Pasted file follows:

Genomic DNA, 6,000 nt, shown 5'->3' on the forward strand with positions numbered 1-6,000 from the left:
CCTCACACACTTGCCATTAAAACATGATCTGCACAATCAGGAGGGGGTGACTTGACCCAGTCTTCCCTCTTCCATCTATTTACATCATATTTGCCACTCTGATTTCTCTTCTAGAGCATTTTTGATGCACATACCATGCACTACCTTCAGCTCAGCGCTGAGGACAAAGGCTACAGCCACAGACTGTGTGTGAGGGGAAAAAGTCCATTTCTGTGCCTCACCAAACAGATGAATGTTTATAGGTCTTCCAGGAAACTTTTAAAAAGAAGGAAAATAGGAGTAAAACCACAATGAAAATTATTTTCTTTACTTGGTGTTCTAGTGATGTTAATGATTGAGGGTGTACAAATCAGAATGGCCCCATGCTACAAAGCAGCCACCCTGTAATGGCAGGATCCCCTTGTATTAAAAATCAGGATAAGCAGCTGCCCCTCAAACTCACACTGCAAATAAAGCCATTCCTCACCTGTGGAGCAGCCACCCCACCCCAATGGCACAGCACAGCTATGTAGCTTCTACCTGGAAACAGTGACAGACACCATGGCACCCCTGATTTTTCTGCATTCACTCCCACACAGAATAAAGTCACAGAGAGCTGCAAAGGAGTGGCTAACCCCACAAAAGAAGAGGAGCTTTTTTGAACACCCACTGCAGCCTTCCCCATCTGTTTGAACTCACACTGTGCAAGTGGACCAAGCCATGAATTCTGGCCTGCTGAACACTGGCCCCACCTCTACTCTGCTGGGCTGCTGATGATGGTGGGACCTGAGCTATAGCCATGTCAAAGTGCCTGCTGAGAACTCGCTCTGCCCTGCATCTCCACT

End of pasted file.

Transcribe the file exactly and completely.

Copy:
Genomic DNA, 6,000 nt, shown 5'->3' on the forward strand with positions numbered 1-6,000 from the left:
CCTCACACACTTGCCATTAAAACATGATCTGCACAATCAGGAGGGGGTGACTTGACCCAGTCTTCCCTCTTCCATCTATTTACATCATATTTGCCACTCTGATTTCTCTTCTAGAGCATTTTTGATGCACATACCATGCACTACCTTCAGCTCAGCGCTGAGGACAAAGGCTACAGCCACAGACTGTGTGTGAGGGGAAAAAGTCCATTTCTGTGCCTCACCAAACAGATGAATGTTTATAGGTCTTCCAGGAAACTTTTAAAAAGAAGGAAAATAGGAGTAAAACCACAATGAAAATTATTTTCTTTACTTGGTGTTCTAGTGATGTTAATGATTGAGGGTGTACAAATCAGAATGGCCCCATGCTACAAAGCAGCCACCCTGTAATGGCAGGATCCCCTTGTATTAAAAATCAGGATAAGCAGCTGCCCCTCAAACTCACACTGCAAATAAAGCCATTCCTCACCTGTGGAGCAGCCACCCCACCCCAATGGCACAGCACAGCTATGTAGCTTCTACCTGGAAACAGTGACAGACACCATGGCACCCCTGATTTTTCTGCATTCACTCCCACACAGAATAAAGTCACAGAGAGCTGCAAAGGAGTGGCTAACCCCACAAAAGAAGAGGAGCTTTTTTGAACACCCACTGCAGCCTTCCCCATCTGTTTGAACTCACACTGTGCAAGTGGACCAAGCCATGAATTCTGGCCTGCTGAACACTGGCCCCACCTCTACTCTGCTGGGCTGCTGATGATGGTGGGACCTGAGCTATAGCCATGTCAAAGTGCCTGCTGAGAACTCGCTCTGCCCTGCATCTCCACT